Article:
Vision? What Vision?

I received an email from one of our progressive educators last night.  The message was basically affirming so much that we’ve worked with over the past couple of years with web-based and other technologies.  He was indicating that he still finds this video inspiring.

According to the counter on the YouTube site, ~630,000 people have viewed and hopefully enjoyed the video.  If you’re reading this or any other blog, you’ve seen this and so many others of the same ilk.

I’ve had some strange requests around this concept.  A couple that spring to mind involve questions like “Can you send me the link?” or “I want to show that video to motivate my staff. Can you set it up for me?”

The telling moment for me as I sit here typing this entry is the date of the video.  It’s dated – November 2007.  Just think about how much has changed in the past three years.  How much technology has now become consumer grade?  How much technology has become enabling in the hands of students?  How much more are teachers and students potentially able to do?

Have we stayed even with the vision?

I couldn’t find a copyright statement so I’ll just send you to this link at AttentionScan.  It’s a social media timeline that the author had created for a presentation.  There are a couple of things that stand out for me.  First of all, time flies.  Secondly, we’re still having the discussion about blocking and acceptable use of these social technologies.  Starting from the right and working to the left, there are technologies that date back to 1890 that we still block in classrooms.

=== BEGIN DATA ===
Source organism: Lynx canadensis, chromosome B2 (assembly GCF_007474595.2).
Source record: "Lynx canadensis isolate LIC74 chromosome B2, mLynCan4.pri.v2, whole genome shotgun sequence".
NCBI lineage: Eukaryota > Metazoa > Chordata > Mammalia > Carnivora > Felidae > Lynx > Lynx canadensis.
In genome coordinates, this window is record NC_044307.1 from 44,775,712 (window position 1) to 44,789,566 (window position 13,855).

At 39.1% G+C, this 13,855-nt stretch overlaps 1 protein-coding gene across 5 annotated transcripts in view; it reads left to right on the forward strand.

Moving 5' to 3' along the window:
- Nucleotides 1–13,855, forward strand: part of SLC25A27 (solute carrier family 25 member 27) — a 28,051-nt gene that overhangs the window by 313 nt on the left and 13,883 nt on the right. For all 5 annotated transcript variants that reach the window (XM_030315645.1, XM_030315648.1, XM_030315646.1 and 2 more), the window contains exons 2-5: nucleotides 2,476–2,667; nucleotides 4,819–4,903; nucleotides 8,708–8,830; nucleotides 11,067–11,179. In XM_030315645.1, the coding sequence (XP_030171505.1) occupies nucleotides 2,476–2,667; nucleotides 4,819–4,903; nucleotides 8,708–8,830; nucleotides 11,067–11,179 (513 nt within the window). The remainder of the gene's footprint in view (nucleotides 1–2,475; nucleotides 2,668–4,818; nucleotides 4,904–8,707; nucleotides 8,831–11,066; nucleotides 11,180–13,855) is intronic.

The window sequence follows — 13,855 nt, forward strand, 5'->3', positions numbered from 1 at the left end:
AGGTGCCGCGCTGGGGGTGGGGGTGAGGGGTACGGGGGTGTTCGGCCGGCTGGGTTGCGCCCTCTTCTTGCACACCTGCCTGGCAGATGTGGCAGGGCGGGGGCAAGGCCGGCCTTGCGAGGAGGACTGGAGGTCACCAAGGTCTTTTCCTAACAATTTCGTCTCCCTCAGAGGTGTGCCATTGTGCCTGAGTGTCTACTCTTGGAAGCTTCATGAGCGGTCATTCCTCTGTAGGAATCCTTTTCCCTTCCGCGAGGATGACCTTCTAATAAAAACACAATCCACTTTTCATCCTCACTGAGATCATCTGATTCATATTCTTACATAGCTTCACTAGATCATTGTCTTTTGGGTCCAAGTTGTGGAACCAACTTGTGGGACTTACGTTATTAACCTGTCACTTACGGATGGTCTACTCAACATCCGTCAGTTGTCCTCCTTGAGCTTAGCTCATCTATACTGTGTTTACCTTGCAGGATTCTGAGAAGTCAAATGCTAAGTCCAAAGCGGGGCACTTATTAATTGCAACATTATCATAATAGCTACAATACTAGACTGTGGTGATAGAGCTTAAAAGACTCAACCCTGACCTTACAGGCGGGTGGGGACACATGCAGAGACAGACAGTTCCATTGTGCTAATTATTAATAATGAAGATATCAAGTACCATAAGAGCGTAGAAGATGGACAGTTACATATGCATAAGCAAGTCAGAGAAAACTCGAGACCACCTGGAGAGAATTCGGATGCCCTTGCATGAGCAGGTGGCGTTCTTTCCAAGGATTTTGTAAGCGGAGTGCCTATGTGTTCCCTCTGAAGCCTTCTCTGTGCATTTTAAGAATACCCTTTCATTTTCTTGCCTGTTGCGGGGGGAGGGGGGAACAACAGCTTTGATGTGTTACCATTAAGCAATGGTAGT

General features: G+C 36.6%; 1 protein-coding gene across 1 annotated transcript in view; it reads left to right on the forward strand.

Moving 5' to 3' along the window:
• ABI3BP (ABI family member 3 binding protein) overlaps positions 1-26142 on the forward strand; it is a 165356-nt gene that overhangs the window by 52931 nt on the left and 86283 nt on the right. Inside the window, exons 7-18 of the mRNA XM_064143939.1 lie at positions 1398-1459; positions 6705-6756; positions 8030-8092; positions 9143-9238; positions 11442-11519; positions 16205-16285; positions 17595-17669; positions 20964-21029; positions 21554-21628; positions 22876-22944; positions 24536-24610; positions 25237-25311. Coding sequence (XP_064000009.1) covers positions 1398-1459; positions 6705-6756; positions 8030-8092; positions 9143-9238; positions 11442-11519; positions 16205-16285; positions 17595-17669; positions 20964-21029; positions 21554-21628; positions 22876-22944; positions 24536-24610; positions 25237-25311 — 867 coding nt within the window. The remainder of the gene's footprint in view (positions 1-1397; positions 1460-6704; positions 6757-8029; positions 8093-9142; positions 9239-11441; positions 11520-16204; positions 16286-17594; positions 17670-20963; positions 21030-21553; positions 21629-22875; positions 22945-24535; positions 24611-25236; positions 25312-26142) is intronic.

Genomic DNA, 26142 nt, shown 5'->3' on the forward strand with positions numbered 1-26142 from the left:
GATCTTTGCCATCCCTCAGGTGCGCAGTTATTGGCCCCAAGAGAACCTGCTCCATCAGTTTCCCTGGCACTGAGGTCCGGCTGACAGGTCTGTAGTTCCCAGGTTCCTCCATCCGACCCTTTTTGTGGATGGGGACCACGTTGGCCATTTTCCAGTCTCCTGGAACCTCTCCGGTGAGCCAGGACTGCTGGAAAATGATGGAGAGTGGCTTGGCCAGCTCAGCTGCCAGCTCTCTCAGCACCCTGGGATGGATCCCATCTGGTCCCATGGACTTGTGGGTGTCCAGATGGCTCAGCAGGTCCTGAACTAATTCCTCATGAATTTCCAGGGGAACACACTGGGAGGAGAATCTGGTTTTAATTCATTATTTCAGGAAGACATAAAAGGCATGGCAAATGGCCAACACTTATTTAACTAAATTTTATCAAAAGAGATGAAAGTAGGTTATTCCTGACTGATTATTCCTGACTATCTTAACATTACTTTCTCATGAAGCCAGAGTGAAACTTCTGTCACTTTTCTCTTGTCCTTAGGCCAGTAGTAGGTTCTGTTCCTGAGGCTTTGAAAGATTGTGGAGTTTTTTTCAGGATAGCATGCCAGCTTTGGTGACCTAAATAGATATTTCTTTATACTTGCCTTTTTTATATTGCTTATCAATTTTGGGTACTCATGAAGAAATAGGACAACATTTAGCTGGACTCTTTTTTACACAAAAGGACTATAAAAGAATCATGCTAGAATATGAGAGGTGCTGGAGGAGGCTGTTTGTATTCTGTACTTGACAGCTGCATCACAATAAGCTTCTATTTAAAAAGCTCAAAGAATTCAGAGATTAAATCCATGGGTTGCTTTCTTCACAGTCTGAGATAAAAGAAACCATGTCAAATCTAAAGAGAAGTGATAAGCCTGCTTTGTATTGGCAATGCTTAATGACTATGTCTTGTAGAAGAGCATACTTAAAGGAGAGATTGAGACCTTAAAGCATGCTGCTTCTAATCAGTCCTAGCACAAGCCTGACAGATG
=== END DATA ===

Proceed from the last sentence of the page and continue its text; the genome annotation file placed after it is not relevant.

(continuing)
Recently, I read the comments that @zbpipe shared about the power down time that was enforced on her students as they wrote their annual standardized test.  I suppose that the logic is that it levels the playing field for all writers but, other than that, I’ve got nothing.

Is the question even “Have we stayed even?”  Should it be “What are we doing to minimize the growing gap?”

On the weekend, we held a reception for the students and parents from our Digital Photography exhibition.  I talked to a number of the students who indicated that their entries included pictures from telephones, scanner art, high end cameras, and low end cameras.  And, once taken, the biggest categories are digitally enhanced.  Here, they take their efforts and use their technology skills to make it even better and tell a story with their results.

I stand humbled when they tell of how they got their entries.  I heard stories of going through their Facebook digital galleries to get their best picture.  Part of their challenge involved getting a quality print for display. I heard stories of home printers, home photo printers, emailing it to Walmart for printing, taking pictures in on a memory key to Shoppers Drug Mart, and carrying SD-RAM cards into a photo shop.

I’m heartened to hear of these stories and I’m heartened when I get emails and read blogs from progressive educators.  Nobody is denying the importance for literacy and numeracy but remembering the vision needs to be a critical part of all this.

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